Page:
A generic term for acute or chronic inflammatory conditions of the skin, typically erythematous, edematous, papular, vesicular, and crusting; followed often by lichenifications and scaling, occasionally by duskiness of the erythema, and infrequently hyperpigmentation; often accompanied by sensations of itching and burning.
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Allergies, herpesvirus type 1, vascular stasis. Most causes of eczema is unknown. Food allergies play a large part in most instances. Frequently eggs, wheat cereals, milk and certain fruits or berries. Lack of sunshine, fresh air, and constipation may be contributing factors.
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Eczema may occur at any age but most frequently in infants. Most commonly on the face, but can appear on other parts of the body. It causes severe itching, burning, and stinging of the skin. Sometimes it begins with pimple like rash which develops into larger blisters filled with water. Usually the skin dries up and forms little scales that itch intensely. There are two kinds of eczema, dry and moist or weeping eczema. Both forms are usually worse during the winter months.
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Select alkaline foods. Bowels should be regular. Do not use soap and water for cleansing the skin; instead, use a weak boric acid solution. Using a salt solution of one tsp. to a quart of water is also helpful. Take equal parts of burdock root, yellow dock, yarrow, and marshmallow; using a heaping tsp. of this mixture of granulated herbs to a cup of boiling water, steep, strain, and drink
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- Ash, prickly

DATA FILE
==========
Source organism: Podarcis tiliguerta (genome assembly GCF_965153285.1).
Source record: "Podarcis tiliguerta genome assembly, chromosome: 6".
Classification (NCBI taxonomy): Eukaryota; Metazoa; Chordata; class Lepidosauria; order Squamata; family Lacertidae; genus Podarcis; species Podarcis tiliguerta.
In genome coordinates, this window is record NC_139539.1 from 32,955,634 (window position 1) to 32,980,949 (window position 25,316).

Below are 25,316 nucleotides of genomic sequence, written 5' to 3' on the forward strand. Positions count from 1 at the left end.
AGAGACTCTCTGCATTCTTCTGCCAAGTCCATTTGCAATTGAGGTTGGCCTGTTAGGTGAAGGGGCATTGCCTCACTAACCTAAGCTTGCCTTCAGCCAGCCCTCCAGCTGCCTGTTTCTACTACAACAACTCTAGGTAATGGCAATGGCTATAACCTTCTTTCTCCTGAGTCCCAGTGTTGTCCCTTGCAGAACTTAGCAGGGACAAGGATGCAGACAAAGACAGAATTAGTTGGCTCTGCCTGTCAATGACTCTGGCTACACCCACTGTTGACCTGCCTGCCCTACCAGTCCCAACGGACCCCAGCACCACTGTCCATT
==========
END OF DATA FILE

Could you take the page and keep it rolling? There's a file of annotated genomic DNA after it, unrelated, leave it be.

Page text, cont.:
- Azuki bean
- Burdock, great
- Celandine, greater
- Flag, blue
- Fleabane, Canada (horseweed)
- Golden rod, European
- Golden seal
- Gotu kola
- Gum plant
- Heart’s ease (johnnie-jump-up)
- Hedge hyssop
- Indian hemp, black
- Indian strawberry
- Indigo, wild
- Jasmine flowers
- Jewelweed (spotted touch-me-not)
- Labrador tea
- Nettle, stinging
- Nigella sativa
- Oregon grape, wild
- Primrose, evening
- Red clover
- Soapwort (bouncing bet)
- Strawberry, wild, leaves
- Tea Tree Oil
- Valerian, Greek (Jacob’s ladder)
- Vervain, European
- Violet, blue
- Walnut, black
- Wild cherry bark
- Yam, wild
- Yellow dock
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The Magic of Herbs, by David Conway, published by Jonathan Cape, Thirty Bedford Square, London, England. (Out of print)
The Complete Medicinal Herbal, by Penelope Ody, Dorling Kindersley, Inc, 232 Madison Avenue, New York, NY 10016, First American Edition, copyright 1993
Indian Herbalogy of North America, by Alma R. Hutchens, Shambala Publications, Inc., Horticultural Hall, 300 Massachusetts Avenue, Boston, Massachusetts 02115, 1973
Earl Mindell’s Herb Bible, by Earl Mindell, R.Ph., Ph.D., Simon & Schuster/Fireside, Rockefeller Center 1230 Avenue of the Americas, New York, New York 10020
The Old Herb Doctor, by Joseph E. Meyer, Meyerbooks, publisher, PO Box 427, Glenwood, Illinois 60425, copyright 1984, sixth printing 1994.
Planetary Herbology, by Michael Tierra, C.A., N.D., O.M.D., Lotus Press, PO Box 325, Twin Lakes. WI 53181., Copyright 1988, published 1992
Eastern/Central Medicinal Plants, by Steven Foster and James A. Duke., Houghton Mifflin Company, 215 Park Avenue South, New York, NY 10000
The Herb Book, by John Lust, Bantam Books, 666 Fifth Avenue, New York, NY. copyright 1974.
The Nature Doctor: A Manual of Traditional and Complementary Medicine, by Dr. H.C.A. Vogel; Keats Publishing, Inc., 27 Pine Street (Box 876) New Canaan, CT. 06840-0876. Copyright Verlag A. Vogel, Teufen (AR) Switzerland 1952, 1991
The Yoga of Herbs: An Ayurvedic Guide to Herbal Medicine, by Dr. David Frawley & Dr. Vasant Lad, Lotus Press, Twin Lakes, Wisconsin, Second edition, 1988.
Webster’s New World Medical Dictionary, New World Dictionaries, 850 Euclid Avenue, Cleveland, Ohio 44114.